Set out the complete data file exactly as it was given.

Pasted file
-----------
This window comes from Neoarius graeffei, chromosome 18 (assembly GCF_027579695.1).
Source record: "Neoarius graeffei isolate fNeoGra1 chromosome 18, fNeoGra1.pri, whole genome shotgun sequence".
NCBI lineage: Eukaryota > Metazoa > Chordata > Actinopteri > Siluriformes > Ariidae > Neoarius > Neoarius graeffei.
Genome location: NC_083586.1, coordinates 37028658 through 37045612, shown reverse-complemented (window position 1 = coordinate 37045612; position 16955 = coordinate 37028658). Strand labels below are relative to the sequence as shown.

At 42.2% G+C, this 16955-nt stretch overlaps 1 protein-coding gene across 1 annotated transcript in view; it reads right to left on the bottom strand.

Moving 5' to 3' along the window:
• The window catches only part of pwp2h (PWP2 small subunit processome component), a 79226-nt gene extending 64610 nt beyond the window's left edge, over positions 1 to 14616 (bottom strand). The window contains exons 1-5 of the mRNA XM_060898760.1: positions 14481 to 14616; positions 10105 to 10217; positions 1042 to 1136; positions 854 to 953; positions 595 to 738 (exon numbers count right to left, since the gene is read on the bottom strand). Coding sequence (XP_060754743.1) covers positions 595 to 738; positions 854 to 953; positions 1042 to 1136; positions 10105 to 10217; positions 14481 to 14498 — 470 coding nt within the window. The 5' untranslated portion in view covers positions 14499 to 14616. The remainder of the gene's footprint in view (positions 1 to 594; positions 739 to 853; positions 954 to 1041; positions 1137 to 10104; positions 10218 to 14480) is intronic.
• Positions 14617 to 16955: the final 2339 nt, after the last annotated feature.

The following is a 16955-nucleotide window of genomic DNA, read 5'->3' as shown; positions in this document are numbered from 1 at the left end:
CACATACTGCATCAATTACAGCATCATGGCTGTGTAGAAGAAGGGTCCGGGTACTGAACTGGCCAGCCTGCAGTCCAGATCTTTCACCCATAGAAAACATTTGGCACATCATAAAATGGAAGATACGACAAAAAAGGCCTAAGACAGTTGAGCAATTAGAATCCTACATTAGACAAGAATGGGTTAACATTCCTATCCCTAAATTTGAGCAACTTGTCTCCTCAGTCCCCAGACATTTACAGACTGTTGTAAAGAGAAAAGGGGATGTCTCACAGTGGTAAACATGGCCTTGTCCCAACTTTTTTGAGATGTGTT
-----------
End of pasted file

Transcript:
This window comes from Neoarius graeffei, chromosome 18 (assembly GCF_027579695.1).
Source record: "Neoarius graeffei isolate fNeoGra1 chromosome 18, fNeoGra1.pri, whole genome shotgun sequence".
NCBI lineage: Eukaryota > Metazoa > Chordata > Actinopteri > Siluriformes > Ariidae > Neoarius > Neoarius graeffei.
Genome location: NC_083586.1, coordinates 37028658 through 37045612, shown reverse-complemented (window position 1 = coordinate 37045612; position 16955 = coordinate 37028658). Strand labels below are relative to the sequence as shown.

At 42.2% G+C, this 16955-nt stretch overlaps 1 protein-coding gene across 1 annotated transcript in view; it reads right to left on the bottom strand.

Moving 5' to 3' along the window:
• The window catches only part of pwp2h (PWP2 small subunit processome component), a 79226-nt gene extending 64610 nt beyond the window's left edge, over positions 1 to 14616 (bottom strand). The window contains exons 1-5 of the mRNA XM_060898760.1: positions 14481 to 14616; positions 10105 to 10217; positions 1042 to 1136; positions 854 to 953; positions 595 to 738 (exon numbers count right to left, since the gene is read on the bottom strand). Coding sequence (XP_060754743.1) covers positions 595 to 738; positions 854 to 953; positions 1042 to 1136; positions 10105 to 10217; positions 14481 to 14498 — 470 coding nt within the window. The 5' untranslated portion in view covers positions 14499 to 14616. The remainder of the gene's footprint in view (positions 1 to 594; positions 739 to 853; positions 954 to 1041; positions 1137 to 10104; positions 10218 to 14480) is intronic.
• Positions 14617 to 16955: the final 2339 nt, after the last annotated feature.

The following is a 16955-nucleotide window of genomic DNA, read 5'->3' as shown; positions in this document are numbered from 1 at the left end:
CACATACTGCATCAATTACAGCATCATGGCTGTGTAGAAGAAGGGTCCGGGTACTGAACTGGCCAGCCTGCAGTCCAGATCTTTCACCCATAGAAAACATTTGGCACATCATAAAATGGAAGATACGACAAAAAAGGCCTAAGACAGTTGAGCAATTAGAATCCTACATTAGACAAGAATGGGTTAACATTCCTATCCCTAAATTTGAGCAACTTGTCTCCTCAGTCCCCAGACATTTACAGACTGTTGTAAAGAGAAAAGGGGATGTCTCACAGTGGTAAACATGGCCTTGTCCCAACTTTTTTGAGATGTGTT